for (var k = 0; k < taps[j].length; k++) {
if (!(value >> taps[j][k] & 1)) {
element = 0; // Binary multiplication of terms returns 1 iif none of the terms is null.
break; // So if we encounter a null bit, we simply return 0, else 1.
}
}
} else { element = 0; }
bit ^= element; // Binary addition of the multiplication results:
}
bit &= 1;
// Getting the final value in the register by popping the less-significant bit and appending the new most-significant one:
it += 1;
yield (value = (value >> 1) | (bit << (deg-1)));
}
}
}
```

- Developed by George Marsaglia, in 1995
- 15 tests run over a large file containing the sequence

birthday spacings, overlapping permutations, ranks of 31x31 and 32x32 matrices, ranks of 6x8 matrices, monkey tests, count the 1's, parking lot, minimum distance, random spheres, squeeze, overlapping sums, runs, and craps

- Software library, initiated in 1985
- Collection of utilities in ANSI C
- Classical stat tests + others from literature + original ones
- Tools to implement specific stat tests.

- At each iteration $l$:
- Evaluate the
*discrepancy* - If null:
- $F(x)$ and $L$ still correct
- Go to next iteration

- Else:
- $F(x)$ should be concordantly adjusted
- Shift & Scale syndromes added since last update

- If $l > 2L$:
- Update $L$ to keep track of progression

- Evaluate the

```
def BerlekampMasseyAlgorithm(sequence):
""" Applies the Berlekamp-Massey Algorithm to the given sequence of bits;
Returns the smallest annihilating polynomial F, ie. the smallest inverse
feedback polynomial corresponding to the generating LFSR.( F(sequence) = 0 )
@param sequence (Array[int] or Tuple[int]): Sequence of bits to analyze
@returns Array defining the computed inverse feedback polynomial
ex: [1, 0, 0, 1, 1] represents the inverse polynomial x^4 + x^3 + 1,
and thus the feedback polynomial x^4 + x + 1 (taps = (1, 0, 0, 1)) """
def discrepancy(sequence, poly, i, L):
""" Returns the discrepancy.
@param sequence (Array[int] or Tuple[int]): Sequence of bits to analyze
@param poly (Array[int]): Current version of the inverse polynomial
@param i (int): Current position in the sequence
@param L (int): Current number of assumed errors
@return Binary value of the discrepancy """
return sum([sequence[i-j]&poly[j] for j in range(0,L+1)])%2 # = s[i]*p[i] + s[i-1]*p[1] + ... + s[i-L]*p[L]
def addPoly(poly1, poly2, length):
""" Computes the addition of two F2 polynomials.
@param poly1 (Array[int]): Array representing the 1st polynomial
@param poly2 (Array[int]): Array representing the 2nd polynomial
@param length (int): Length to be covered by the addition (trusting user to avoid testing)
@returns Resulting Binary Array """
return [poly1[j]^poly2[j] for j in range(0, length)]
# Initializing:
N = len(sequence)
F, f = [0]*N, [0]*N # Polynomials, with F being the one returned at the end (inverse feedback polynomial)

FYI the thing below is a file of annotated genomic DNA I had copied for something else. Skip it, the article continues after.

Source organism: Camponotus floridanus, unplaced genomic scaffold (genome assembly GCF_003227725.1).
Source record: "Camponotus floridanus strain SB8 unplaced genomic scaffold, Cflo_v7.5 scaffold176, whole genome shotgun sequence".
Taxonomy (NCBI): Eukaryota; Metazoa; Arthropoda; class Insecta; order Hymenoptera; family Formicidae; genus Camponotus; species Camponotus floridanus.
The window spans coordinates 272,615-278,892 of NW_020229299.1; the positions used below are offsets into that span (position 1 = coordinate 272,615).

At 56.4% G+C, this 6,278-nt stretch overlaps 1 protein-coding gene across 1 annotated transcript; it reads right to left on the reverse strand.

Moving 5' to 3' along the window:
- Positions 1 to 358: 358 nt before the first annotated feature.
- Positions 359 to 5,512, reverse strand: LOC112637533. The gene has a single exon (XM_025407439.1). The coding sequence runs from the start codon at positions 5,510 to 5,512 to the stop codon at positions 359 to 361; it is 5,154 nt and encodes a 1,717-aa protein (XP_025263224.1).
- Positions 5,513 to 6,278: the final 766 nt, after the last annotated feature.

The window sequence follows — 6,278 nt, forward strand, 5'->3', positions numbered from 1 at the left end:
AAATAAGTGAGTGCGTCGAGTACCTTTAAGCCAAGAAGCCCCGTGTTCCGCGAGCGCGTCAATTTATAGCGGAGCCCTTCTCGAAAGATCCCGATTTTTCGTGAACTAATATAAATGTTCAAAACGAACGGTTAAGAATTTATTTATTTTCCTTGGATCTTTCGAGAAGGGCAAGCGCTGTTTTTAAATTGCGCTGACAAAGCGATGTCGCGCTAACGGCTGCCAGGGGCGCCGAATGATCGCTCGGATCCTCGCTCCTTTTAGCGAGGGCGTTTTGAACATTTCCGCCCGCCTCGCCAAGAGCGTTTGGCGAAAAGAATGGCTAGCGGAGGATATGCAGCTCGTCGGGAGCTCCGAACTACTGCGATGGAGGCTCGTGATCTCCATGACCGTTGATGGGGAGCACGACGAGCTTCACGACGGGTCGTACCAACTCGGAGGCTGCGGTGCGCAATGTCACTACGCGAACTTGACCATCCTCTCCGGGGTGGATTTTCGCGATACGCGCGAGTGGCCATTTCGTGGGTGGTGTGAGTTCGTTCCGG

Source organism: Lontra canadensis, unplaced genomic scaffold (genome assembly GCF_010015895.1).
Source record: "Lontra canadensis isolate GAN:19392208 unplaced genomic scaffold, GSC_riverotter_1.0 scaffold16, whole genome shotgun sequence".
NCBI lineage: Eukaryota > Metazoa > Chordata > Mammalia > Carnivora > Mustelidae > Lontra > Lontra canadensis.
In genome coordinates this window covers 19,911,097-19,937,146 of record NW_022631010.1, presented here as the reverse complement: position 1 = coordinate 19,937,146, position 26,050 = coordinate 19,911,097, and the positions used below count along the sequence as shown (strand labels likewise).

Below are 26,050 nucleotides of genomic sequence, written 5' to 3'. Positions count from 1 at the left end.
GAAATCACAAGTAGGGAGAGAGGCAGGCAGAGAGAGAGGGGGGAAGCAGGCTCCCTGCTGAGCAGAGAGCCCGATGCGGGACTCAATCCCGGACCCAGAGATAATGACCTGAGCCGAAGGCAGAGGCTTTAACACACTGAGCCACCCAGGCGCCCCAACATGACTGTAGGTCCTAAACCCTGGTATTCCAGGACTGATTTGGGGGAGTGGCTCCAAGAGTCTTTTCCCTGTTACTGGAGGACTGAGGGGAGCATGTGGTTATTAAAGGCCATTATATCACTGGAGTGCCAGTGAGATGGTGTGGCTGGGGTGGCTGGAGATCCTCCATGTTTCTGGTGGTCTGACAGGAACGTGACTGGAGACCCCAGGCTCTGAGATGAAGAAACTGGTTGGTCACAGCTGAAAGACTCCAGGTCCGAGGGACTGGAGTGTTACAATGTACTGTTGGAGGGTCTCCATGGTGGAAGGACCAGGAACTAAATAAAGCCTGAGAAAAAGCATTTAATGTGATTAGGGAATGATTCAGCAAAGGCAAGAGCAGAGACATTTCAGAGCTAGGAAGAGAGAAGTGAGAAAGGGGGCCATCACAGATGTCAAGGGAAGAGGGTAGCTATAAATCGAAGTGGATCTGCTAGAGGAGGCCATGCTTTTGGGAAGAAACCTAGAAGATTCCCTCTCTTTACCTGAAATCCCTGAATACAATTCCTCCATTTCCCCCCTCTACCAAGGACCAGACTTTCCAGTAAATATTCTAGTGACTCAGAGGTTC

F[0] = f[0] = 1
L = 0 # Current number of assumed errors
delta = 1 # Number of iterations since last update of L
for l in range(N): # Computing F and L:
beta = discrepancy(sequence, F, l, L)
if beta != 0: # Adjusting F for this term:
g = F.copy()
F = addPoly(F, [0]*delta + f, N)
if 2 * L <= l: # If it is not the case, we must update L (and thus re-initalize delta), and also f:
L = l + 1 - L # number of available syndromes used to calculate discrepancies
delta = 1
f = g # f get the previous value of F
else: delta += 1
else: delta += 1
return F[:L+1] # output the polynomial
```

```
function BerlekampMasseyAlgorithm(sequence) {
/** Applies the Berlekamp-Massey Algorithm to the given sequence of bits;
Returns the smallest annihilating polynomial F, ie. the smallest inverse
feedback polynomial corresponding to the generating LFSR.( F(sequence) = 0 )
@param sequence (Array[int] or Tuple[int]): Sequence of bits to analyze
@returns Array defining the computed inverse feedback polynomial
ex: [1, 0, 0, 1, 1] represents the inverse polynomial x^4 + x^3 + 1,
and thus the feedback polynomial x^4 + x + 1 (taps = (1, 0, 0, 1)) */
function discrepancy(sequence, poly, i, L) {
/** Returns the discrepancy.
@param sequence (Array[int] or Tuple[int]): Sequence of bits to analyze
@param poly (Array[int]): Current version of the inverse polynomial
@param i (int): Current position in the sequence
@param L (int): Current number of assumed errors
@return Binary value of the discrepancy */
var disc = 0;
for (var j = 0; j < L+1; j++) disc += (sequence[i-j] & poly[j]) // disc = s[i]*p[i] + s[i-1]*p[1] + ... + s[i-L]*p[L]
return disc%2;
}
function addPoly(poly1, poly2, length) {
/** Computes the addition of two F2 polynomials.
@param poly1 (Array[int]): Array representing the 1st polynomial
@param poly2 (Array[int]): Array representing the 2nd polynomial
@param length (int): Length to be covered by the addition (trusting user to avoid testing)
@returns Resulting Binary Array */
var poly = [];
for (var j = 0; j < length; j++) poly.push(poly1[j] ^ poly2[j]);
return poly;
}
// Initializing:
var N = sequence.length;
var F = [], f = [] // Polynomials, with F being the one returned at the end (inverse feedback polynomial)
for (var i = 0; i < N; i++) { F.push(0); f.push(0); }
F[0] = f[0] = 1
var L = 0 // Current number of assumed errors
var delta = 1 // Number of iterations since last update of L
for (var l = 0; l < N; l++) { // Computing F and L:
var beta = discrepancy(sequence, F, l, L);
if (beta != 0) { // Adjusting F for this term:
var g = F.slice(0);
var fShifted = f.slice(0); for (var k = 0; k < delta; k++) { fShifted.unshift(0); }
F = addPoly(F, fShifted, N);
if (2 * L <= l) {
L = l + 1 - L; // number of available syndromes used to calculate discrepancies
delta = 1;
f = g; // f get the previous value of F
} else delta += 1;
} else delta += 1;
}
for (var k = L+1; k < N; k++) { F.pop(); }
return F; // output the polynomial
}
```